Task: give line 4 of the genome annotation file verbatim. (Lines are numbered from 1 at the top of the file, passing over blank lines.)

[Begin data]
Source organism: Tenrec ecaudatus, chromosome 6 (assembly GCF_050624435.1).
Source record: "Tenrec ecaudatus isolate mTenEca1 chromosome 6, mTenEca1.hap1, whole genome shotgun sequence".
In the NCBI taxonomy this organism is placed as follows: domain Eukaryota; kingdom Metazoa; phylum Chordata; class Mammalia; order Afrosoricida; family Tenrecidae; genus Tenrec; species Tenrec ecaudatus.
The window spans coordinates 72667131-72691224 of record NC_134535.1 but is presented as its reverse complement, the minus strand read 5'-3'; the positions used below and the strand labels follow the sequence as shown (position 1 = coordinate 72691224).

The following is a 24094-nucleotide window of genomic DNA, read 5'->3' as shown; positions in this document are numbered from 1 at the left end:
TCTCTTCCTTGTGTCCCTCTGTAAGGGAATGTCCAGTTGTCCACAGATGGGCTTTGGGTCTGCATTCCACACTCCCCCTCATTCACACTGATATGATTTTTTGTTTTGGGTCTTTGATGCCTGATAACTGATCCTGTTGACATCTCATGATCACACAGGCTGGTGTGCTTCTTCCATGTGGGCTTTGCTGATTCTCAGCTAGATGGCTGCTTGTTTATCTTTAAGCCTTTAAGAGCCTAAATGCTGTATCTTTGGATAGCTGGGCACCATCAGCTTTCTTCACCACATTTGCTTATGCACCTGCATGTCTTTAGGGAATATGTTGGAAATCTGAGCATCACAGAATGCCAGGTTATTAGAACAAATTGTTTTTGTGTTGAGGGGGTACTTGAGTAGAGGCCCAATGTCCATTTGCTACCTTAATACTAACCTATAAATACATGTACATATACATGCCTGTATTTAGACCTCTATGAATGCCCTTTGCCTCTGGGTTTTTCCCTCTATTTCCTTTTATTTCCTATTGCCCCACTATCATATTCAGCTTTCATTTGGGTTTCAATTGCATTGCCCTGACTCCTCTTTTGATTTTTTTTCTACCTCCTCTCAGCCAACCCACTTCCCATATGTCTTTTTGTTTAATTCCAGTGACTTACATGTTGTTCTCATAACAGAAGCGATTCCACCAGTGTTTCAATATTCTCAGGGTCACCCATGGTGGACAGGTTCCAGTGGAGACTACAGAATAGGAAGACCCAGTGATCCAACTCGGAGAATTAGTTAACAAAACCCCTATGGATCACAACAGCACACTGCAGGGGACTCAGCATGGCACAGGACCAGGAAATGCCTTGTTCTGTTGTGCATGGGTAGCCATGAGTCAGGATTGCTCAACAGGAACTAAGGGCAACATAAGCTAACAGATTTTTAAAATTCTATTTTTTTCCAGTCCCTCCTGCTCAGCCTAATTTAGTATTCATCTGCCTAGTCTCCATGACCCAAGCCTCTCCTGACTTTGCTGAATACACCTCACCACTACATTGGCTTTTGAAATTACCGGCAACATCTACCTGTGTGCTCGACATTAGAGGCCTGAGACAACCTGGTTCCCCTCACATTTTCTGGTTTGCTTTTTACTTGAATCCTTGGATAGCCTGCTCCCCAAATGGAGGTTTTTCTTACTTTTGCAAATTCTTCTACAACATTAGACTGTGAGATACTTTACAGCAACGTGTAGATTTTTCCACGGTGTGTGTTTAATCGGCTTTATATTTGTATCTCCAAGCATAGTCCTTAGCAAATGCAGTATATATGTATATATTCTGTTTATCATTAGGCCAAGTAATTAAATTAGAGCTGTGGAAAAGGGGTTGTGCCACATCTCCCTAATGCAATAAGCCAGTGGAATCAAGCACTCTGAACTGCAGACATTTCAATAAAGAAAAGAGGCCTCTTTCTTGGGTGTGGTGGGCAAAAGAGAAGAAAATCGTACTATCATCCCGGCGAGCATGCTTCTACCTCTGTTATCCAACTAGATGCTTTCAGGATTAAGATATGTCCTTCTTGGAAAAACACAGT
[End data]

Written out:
The window spans coordinates 72667131-72691224 of record NC_134535.1 but is presented as its reverse complement, the minus strand read 5'-3'; the positions used below and the strand labels follow the sequence as shown (position 1 = coordinate 72691224).